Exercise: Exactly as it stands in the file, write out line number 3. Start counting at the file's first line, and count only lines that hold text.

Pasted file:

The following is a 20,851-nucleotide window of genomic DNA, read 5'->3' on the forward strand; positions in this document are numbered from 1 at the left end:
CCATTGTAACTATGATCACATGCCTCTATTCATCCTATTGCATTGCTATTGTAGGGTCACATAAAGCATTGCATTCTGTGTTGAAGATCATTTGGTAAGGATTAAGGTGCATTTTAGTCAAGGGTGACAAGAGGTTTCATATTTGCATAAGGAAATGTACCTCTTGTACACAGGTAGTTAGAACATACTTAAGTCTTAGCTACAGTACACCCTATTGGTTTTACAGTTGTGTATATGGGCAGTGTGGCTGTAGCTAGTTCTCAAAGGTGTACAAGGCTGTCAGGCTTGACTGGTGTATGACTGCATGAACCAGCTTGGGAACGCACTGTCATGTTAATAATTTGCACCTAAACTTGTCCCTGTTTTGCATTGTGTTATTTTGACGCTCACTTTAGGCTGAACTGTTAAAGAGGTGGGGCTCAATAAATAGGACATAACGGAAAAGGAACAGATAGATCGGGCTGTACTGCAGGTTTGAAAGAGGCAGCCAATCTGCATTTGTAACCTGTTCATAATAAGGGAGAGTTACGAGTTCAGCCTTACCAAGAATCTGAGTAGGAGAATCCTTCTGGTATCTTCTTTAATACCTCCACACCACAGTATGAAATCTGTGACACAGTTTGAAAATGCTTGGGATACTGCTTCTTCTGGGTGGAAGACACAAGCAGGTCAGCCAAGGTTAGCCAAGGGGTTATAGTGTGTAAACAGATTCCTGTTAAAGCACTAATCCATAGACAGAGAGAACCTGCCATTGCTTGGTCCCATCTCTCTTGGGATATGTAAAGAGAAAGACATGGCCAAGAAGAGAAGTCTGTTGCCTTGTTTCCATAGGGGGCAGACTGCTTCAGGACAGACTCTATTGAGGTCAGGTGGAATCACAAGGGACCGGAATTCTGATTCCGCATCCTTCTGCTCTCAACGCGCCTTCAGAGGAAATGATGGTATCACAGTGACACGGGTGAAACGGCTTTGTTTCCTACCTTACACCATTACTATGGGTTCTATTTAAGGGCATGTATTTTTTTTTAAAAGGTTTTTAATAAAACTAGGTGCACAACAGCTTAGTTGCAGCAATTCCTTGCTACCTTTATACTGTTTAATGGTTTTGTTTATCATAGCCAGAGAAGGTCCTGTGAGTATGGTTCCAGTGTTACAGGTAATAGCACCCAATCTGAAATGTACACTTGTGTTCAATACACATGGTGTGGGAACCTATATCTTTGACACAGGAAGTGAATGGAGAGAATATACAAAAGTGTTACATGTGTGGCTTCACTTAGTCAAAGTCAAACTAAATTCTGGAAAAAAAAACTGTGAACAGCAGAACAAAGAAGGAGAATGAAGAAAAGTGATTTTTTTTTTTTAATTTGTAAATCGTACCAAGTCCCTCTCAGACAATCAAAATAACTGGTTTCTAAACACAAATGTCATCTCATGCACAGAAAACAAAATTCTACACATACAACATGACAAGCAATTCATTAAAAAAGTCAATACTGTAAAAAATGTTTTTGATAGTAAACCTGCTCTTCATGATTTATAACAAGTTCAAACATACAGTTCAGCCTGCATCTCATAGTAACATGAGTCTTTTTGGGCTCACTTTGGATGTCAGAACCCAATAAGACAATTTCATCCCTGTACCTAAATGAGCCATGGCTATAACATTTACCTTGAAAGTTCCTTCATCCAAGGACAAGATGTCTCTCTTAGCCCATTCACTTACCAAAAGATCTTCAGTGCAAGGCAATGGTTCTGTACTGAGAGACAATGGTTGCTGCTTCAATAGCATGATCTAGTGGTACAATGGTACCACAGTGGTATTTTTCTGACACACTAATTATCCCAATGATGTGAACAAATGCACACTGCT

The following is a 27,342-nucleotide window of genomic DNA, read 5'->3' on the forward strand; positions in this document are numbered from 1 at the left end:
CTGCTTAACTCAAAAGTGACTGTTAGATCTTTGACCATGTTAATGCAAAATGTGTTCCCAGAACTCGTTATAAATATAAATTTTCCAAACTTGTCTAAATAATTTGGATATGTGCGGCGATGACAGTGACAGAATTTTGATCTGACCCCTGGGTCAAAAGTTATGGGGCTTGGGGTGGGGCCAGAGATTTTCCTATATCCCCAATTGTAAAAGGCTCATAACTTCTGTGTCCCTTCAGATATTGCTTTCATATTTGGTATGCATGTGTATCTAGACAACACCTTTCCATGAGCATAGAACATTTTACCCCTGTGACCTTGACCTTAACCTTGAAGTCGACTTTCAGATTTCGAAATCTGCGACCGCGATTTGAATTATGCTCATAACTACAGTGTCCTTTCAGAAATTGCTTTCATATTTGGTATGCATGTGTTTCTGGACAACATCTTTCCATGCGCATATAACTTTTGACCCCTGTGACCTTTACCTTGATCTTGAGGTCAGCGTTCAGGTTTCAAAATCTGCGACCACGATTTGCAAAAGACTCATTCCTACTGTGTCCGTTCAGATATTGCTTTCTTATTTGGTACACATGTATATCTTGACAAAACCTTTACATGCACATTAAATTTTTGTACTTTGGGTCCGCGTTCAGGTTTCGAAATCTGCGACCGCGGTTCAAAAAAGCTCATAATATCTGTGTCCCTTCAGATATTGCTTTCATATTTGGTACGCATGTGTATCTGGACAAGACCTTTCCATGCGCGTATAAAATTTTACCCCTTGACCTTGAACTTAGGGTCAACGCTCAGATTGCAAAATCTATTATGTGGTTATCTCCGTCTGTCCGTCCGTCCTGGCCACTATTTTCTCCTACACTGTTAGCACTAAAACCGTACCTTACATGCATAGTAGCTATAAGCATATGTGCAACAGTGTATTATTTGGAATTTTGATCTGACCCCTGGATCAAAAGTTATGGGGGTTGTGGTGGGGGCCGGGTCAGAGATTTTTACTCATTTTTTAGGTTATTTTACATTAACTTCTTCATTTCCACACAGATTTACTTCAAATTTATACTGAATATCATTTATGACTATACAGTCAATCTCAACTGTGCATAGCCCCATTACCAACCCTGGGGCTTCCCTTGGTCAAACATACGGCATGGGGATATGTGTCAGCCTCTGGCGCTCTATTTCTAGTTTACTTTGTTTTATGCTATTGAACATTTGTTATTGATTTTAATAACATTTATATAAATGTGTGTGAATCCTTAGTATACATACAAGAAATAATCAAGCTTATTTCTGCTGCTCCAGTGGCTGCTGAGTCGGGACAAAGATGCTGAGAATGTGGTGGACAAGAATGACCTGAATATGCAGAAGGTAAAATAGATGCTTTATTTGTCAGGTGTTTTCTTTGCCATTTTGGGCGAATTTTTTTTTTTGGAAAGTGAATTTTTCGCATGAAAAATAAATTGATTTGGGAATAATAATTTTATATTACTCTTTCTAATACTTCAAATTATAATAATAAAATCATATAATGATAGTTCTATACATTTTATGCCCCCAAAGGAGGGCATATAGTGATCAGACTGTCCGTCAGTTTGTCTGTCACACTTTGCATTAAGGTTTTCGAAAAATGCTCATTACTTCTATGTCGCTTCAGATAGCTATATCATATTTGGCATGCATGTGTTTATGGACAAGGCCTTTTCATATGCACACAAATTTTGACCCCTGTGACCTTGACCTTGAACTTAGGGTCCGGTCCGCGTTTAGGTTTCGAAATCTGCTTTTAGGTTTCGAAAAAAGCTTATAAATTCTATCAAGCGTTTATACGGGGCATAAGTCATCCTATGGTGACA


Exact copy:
The following is a 27,342-nucleotide window of genomic DNA, read 5'->3' on the forward strand; positions in this document are numbered from 1 at the left end: